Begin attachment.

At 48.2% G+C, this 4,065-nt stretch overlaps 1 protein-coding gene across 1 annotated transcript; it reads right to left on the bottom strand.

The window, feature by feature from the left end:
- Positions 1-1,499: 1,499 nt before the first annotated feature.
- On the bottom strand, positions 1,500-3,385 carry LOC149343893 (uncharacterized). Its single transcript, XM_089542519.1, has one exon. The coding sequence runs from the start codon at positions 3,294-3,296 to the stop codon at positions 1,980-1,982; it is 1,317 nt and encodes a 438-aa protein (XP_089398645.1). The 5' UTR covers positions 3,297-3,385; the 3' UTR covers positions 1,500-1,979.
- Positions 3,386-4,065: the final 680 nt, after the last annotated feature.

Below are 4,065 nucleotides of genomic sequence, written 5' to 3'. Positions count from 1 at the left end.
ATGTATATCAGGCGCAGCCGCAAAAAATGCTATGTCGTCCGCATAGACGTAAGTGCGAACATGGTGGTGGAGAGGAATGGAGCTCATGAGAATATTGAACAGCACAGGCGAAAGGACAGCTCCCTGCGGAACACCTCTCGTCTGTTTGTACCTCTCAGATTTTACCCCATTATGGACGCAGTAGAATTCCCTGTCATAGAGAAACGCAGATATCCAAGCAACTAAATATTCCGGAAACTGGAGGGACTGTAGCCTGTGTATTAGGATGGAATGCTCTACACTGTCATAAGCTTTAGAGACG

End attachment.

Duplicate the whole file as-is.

At 48.2% G+C, this 4,065-nt stretch overlaps 1 protein-coding gene across 1 annotated transcript; it reads right to left on the bottom strand.

The window, feature by feature from the left end:
- Positions 1-1,499: 1,499 nt before the first annotated feature.
- On the bottom strand, positions 1,500-3,385 carry LOC149343893 (uncharacterized). Its single transcript, XM_089542519.1, has one exon. The coding sequence runs from the start codon at positions 3,294-3,296 to the stop codon at positions 1,980-1,982; it is 1,317 nt and encodes a 438-aa protein (XP_089398645.1). The 5' UTR covers positions 3,297-3,385; the 3' UTR covers positions 1,500-1,979.
- Positions 3,386-4,065: the final 680 nt, after the last annotated feature.

Below are 4,065 nucleotides of genomic sequence, written 5' to 3'. Positions count from 1 at the left end.
ATGTATATCAGGCGCAGCCGCAAAAAATGCTATGTCGTCCGCATAGACGTAAGTGCGAACATGGTGGTGGAGAGGAATGGAGCTCATGAGAATATTGAACAGCACAGGCGAAAGGACAGCTCCCTGCGGAACACCTCTCGTCTGTTTGTACCTCTCAGATTTTACCCCATTATGGACGCAGTAGAATTCCCTGTCATAGAGAAACGCAGATATCCAAGCAACTAAATATTCCGGAAACTGGAGGGACTGTAGCCTGTGTATTAGGATGGAATGCTCTACACTGTCATAAGCTTTAGAGACG